This last tale is particularly moving because we know Bunyan himself struggled with despair. In his spiritual autobiography, he writes how, for two years, he suffered under the belief his sins were unforgivable. The Scriptures offered no relief; all he read was God’s anger at and condemnation of sin. For two years, Bunyan perceived nothing but “damnation, and expectation of damnation.”

But of course, John Bunyan did not stay forever in despair. The cure finally came when he learned to distinguish Law from Gospel. Bunyan learned at least some of this from Martin Luther himself, whose Commentary on Galatians happened to come into his hands. It was, Bunyan says, “most fit for a wounded conscience”—most fit, that is, for a conscience down in despair. So taken by the book was he that Bunyan would later say he counted it second only to the Scriptures themselves.

What Luther taught and what Bunyan had come to believe was that the Gospel offers the only answer to the accusations of the Law. Yes, the Law shows us our sin. Yes, we must accept the testimony of Scripture that we are sinful people deserving death and hell. But the Gospel, not the Law, gets the final word. The Good News is that Christ bore our sins on the cross. His death and resurrection set us free from the guilt of sin!

It was this Gospel that finally won Bunyan from despair. The Gospel prodded constantly at his heart, calming his fears. He recalls: “Scripture, in these flying fits would call as running after me, ‘I have blotted out as a thick cloud thy transgressions, and as a cloud thy sins. Return unto me for I have redeemed thee’ (Isaiah 44:22).”

Bunyan could find no cure for despair in himself. No, the cure could only be found in the promises of Christ—in the Gospel. And so it is that, in The Pilgrim’s Progress, Christian only escapes Giant Despair when he remembers he carries a key in his bosom. The key’s name is “Promise,” and it opens the prison doors.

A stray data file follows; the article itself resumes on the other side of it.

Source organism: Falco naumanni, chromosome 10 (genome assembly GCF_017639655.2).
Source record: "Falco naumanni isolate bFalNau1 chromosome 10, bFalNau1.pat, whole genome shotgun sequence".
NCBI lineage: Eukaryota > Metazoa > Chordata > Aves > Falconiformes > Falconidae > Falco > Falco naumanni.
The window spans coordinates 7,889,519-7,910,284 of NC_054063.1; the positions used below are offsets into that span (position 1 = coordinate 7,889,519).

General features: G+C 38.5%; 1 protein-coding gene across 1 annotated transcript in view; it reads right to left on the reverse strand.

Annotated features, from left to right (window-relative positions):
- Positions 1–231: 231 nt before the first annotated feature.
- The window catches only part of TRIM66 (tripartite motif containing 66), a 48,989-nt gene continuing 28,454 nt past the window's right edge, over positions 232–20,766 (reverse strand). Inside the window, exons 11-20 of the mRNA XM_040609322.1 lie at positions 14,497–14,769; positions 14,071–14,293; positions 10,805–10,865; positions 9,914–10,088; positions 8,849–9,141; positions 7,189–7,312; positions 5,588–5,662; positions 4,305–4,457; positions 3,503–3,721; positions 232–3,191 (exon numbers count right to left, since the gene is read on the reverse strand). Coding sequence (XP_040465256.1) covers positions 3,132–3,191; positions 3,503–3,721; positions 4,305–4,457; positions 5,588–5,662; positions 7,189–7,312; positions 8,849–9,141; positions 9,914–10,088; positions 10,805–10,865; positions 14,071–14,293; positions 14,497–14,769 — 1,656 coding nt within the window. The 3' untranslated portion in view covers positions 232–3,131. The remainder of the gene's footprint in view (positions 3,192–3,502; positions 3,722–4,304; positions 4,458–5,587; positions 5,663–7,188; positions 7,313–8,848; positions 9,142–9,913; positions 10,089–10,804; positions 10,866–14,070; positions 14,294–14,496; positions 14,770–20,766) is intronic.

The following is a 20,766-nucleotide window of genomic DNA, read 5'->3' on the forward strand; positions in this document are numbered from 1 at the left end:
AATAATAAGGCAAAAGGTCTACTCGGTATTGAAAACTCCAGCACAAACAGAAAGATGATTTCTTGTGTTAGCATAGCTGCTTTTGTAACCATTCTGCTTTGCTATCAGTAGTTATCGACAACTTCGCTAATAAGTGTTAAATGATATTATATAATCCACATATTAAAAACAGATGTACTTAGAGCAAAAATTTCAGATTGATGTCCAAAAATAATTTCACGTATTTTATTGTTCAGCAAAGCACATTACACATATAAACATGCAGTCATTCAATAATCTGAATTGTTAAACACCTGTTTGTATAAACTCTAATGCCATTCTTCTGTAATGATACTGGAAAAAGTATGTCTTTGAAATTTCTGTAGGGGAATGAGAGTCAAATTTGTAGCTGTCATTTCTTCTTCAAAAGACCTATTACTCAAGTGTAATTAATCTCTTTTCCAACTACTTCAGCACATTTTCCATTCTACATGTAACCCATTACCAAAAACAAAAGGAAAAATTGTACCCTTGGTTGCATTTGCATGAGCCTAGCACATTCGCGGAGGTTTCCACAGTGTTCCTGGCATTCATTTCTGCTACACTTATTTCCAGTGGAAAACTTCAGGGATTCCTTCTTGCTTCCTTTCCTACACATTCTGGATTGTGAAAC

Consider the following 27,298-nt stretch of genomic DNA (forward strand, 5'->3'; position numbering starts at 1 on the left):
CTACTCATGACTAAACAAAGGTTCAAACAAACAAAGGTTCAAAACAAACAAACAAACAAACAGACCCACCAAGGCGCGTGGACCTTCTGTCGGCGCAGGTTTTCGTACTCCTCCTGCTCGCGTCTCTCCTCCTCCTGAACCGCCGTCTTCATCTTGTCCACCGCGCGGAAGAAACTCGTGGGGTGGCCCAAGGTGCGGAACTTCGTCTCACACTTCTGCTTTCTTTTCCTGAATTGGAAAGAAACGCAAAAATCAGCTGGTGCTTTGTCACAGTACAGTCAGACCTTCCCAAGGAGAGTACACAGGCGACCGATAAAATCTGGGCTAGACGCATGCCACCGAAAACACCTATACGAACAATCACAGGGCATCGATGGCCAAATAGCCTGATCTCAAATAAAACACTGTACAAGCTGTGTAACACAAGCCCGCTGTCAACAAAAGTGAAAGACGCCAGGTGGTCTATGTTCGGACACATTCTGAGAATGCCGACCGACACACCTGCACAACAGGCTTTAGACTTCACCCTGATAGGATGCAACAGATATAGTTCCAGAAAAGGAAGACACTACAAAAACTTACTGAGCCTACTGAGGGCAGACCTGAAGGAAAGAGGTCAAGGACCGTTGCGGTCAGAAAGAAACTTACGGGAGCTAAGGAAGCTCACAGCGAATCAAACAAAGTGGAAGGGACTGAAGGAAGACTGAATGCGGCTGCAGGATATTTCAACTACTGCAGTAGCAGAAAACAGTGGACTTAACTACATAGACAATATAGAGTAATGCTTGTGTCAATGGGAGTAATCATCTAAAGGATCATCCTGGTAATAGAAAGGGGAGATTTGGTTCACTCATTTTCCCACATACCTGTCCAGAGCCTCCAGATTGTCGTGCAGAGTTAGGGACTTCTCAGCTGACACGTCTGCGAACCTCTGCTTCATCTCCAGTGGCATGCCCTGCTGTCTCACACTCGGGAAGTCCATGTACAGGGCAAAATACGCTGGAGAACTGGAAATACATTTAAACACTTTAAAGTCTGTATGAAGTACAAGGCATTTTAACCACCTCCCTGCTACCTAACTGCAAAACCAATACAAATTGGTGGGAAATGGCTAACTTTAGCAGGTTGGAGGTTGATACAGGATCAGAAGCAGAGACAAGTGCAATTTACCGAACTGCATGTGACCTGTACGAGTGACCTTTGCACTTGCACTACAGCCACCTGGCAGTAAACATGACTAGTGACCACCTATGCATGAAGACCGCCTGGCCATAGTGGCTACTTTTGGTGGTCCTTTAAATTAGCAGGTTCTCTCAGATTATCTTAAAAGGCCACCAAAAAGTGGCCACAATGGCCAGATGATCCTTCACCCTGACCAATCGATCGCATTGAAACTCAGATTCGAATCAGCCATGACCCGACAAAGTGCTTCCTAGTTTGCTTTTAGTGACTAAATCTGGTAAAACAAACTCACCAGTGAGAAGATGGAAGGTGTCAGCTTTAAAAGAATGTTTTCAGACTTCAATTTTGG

Despair was not Bunyan’s problem alone. It existed long before Bunyan, and it continues to plague people long since. We see glimpses of it in ourselves when we worry that we have finally sinned too much. When we fear our faith is not strong enough to save. When we’ve let God down one too many times. But just as it did with Bunyan, Scripture comes running after us in these moments, reminding us of the promises of Christ. The Holy Spirit is at work in the Word, drawing us ever to Himself, opening our hearts to believe the promises of God.

via Canadian Lutheran Online » Blog Archive » A key named “Promise”.

Rev. Block goes on to explain how the Sacraments of Baptism and the Lord’s Supper can help people out of the despair that comes from thinking their sins are unforgivable.

Notice:  John Bunyan was a Baptist who was helped by Luther.

The weird science of Light

More mind-blowing discoveries from quantum physics:

In the quantum optical laboratories at the Niels Bohr Institute, researchers have conducted experiments that show that light breaks with the classical physical principles. The studies show that light can have both an electrical and a magnetic field, but not at the same time. That is to say, light has quantum mechanical properties.

via Breaking the limits of classical physics.

 

Obama decrees amnesty for young illegals

President Obama, not by Congressional lawmaking but by executive order, announced that illegal aliens whose parents brought them here would no longer face deportation:

The Obama administration announced Friday it will stop deporting illegal immigrants who come to the country at a young age. . . .

The change in policy could allow as many as 800,000 immigrants who came to the United States illegally not only to remain in the country without fear of being deported, but to work legally, according to a senior administration official speaking to reporters Friday. . . .

The new policy will not grant citizenship to children who came to the United States as illegal immigrants, but will remove the threat of deportation and grant them the right to work in the United States.

According to the Department of Homeland Security, the policy change will apply to those who came to the United States before they were 16 and who are younger than 30 if they have lived here for five years, have no criminal history, graduated from a U.S. high school or served in the military.

via Obama makes election-year change in deportation policy – TheHill.com.

What do you think about that?  What do you think about the way it was done?